- In Baghdad, the Bush administration acts as though it
is astonished by the postwar carnage. Its feigned shock is a consequence
of Washington's intelligence wars. In fact, not only was it warned of the
coming struggle and its nature - ignoring a $5m state department report
on The Future of Iraq - but Bush himself signed another document in which
that predictive information is contained.
- According to the congressional resolution authorising
the use of military force in Iraq, the administration is required to submit
to the Congress reports of postwar planning every 60 days. The report,
bearing Bush's signature and dated April 14 - previously undisclosed but
revealed here - declares: "We are especially concerned that the remnants
of the Saddam Hussein regime will continue to use Iraqi civilian populations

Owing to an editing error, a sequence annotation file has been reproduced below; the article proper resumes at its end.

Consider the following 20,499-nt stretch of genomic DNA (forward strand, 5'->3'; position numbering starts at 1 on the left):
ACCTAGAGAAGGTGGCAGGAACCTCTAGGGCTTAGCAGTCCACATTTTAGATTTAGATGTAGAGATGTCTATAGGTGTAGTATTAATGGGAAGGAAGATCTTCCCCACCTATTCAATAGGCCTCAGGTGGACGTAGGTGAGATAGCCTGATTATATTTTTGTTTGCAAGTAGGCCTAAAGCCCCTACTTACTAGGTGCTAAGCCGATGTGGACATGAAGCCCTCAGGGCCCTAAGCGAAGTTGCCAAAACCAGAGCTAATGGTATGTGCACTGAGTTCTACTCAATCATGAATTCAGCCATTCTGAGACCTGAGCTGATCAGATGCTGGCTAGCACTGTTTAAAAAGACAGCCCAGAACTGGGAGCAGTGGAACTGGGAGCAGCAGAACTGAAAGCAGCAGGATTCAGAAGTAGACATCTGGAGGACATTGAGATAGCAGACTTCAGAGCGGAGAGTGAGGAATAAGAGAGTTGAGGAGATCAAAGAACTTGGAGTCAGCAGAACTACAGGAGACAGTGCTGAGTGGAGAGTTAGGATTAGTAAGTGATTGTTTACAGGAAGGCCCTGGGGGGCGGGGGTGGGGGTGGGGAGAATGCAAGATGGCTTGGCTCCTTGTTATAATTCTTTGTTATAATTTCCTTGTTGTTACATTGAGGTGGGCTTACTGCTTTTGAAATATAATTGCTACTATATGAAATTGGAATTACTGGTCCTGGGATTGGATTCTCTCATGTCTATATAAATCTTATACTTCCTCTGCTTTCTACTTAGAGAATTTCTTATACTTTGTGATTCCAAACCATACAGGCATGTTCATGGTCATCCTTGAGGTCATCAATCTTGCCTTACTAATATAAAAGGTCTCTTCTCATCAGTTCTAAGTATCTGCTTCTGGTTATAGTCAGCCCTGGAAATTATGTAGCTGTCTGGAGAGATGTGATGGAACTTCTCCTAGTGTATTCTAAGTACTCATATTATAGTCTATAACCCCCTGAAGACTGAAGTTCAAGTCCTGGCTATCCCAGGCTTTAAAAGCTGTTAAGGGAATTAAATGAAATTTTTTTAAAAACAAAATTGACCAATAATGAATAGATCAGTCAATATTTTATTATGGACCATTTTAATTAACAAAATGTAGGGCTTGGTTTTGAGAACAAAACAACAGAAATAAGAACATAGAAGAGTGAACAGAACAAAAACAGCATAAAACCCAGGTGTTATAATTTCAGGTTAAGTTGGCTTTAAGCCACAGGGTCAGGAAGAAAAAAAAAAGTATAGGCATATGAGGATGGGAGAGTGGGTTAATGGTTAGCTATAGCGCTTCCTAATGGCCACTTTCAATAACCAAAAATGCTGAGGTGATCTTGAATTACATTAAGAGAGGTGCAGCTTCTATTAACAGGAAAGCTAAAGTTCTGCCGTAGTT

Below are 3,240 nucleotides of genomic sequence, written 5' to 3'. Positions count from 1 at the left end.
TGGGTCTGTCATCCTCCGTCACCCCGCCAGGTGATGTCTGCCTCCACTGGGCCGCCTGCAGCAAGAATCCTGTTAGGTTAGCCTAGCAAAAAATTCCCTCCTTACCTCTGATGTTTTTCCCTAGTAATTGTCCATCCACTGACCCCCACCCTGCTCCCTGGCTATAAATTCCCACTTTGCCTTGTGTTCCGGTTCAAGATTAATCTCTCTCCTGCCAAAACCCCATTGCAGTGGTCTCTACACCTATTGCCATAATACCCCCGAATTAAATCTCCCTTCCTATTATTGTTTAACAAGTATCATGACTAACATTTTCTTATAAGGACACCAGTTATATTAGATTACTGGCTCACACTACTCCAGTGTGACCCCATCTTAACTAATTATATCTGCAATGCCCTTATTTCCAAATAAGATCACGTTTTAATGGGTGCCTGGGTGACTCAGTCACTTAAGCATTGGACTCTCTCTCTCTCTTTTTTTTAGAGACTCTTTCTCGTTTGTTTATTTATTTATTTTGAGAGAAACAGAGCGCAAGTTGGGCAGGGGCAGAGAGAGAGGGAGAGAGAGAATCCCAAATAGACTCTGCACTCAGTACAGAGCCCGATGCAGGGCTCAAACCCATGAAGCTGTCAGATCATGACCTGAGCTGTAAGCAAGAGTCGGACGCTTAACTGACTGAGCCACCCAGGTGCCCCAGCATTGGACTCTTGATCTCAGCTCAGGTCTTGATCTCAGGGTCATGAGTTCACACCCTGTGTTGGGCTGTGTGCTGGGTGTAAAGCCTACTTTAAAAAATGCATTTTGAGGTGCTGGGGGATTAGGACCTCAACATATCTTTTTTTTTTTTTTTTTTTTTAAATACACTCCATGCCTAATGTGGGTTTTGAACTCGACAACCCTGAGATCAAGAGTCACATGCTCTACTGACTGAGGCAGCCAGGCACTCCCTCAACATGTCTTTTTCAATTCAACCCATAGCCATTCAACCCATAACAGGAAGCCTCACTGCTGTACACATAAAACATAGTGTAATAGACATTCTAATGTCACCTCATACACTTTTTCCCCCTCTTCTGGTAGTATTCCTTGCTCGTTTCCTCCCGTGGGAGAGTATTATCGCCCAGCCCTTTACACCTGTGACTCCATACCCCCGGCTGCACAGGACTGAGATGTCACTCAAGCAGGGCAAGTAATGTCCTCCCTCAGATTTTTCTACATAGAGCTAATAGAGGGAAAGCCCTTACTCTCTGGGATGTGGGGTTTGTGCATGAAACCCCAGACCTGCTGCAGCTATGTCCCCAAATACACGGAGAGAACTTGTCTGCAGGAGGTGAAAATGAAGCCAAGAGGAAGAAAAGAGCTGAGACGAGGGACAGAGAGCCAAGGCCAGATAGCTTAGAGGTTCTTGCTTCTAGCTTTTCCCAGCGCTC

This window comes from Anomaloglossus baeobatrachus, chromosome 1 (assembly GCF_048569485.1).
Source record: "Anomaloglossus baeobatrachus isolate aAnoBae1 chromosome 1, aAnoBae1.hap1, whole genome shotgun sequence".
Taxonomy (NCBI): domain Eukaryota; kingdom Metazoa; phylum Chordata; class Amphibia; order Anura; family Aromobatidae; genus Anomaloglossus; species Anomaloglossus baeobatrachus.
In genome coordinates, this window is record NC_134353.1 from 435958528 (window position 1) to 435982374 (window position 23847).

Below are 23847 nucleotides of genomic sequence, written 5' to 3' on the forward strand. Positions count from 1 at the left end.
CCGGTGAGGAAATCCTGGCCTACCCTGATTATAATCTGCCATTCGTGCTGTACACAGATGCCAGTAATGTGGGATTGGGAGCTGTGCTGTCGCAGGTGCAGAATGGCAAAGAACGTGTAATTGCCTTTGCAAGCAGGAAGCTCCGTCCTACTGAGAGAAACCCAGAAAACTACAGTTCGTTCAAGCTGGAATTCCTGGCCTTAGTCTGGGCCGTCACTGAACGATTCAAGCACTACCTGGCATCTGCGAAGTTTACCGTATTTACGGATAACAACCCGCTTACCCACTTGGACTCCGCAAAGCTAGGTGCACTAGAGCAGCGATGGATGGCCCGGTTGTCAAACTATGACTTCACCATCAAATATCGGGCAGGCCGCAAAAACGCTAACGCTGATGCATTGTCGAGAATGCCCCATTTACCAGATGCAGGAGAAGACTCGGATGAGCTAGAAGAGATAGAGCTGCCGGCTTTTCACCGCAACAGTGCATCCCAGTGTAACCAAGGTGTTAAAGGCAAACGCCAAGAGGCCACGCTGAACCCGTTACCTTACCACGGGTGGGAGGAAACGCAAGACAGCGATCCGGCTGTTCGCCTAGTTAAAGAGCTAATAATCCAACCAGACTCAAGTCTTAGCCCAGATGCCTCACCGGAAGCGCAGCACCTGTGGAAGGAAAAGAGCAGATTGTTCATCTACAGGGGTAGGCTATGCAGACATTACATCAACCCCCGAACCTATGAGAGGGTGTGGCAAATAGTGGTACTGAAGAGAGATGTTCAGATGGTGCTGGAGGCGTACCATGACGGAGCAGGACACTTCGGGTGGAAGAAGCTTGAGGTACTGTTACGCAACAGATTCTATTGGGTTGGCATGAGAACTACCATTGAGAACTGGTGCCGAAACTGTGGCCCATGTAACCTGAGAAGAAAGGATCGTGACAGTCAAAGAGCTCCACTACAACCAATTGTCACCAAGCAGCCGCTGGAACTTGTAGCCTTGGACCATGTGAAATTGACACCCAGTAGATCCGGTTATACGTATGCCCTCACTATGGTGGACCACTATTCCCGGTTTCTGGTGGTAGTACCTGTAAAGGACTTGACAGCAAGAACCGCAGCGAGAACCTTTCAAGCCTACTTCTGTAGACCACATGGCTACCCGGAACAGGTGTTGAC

as a shield for its regular and irregular combat forces or may attack the
Iraqi population in an effort to undermine Coalition goals." Moreover,
the report goes on: "Coalition planners have prepared for these contingencies,
and have designed the military campaign to minimise civilian casualties
and damage to civilian infrastructure."
- Yet, on August 25, as the violence in postwar Iraq flared,
the secretary of defence, Donald Rumsfeld, claimed that this possibility
was not foreseen: "Now was - did we - was it possible to anticipate
that the battles would take place south of Baghdad and that then there
would be a collapse up north, and there would be very little killing and
capturing of those folks, because they blended into the countryside and
they're still fighting their war?"
- "We read their reports," a senate source told
me. "Too bad they don't read their own reports."
- In advance of the war, Bush (to be precise, Dick Cheney,
the de facto prime minister to the distant monarch) viewed the CIA, the
state department and other intelligence agencies not simply as uncooperative,
but even disloyal, as their analysts continued to sift through information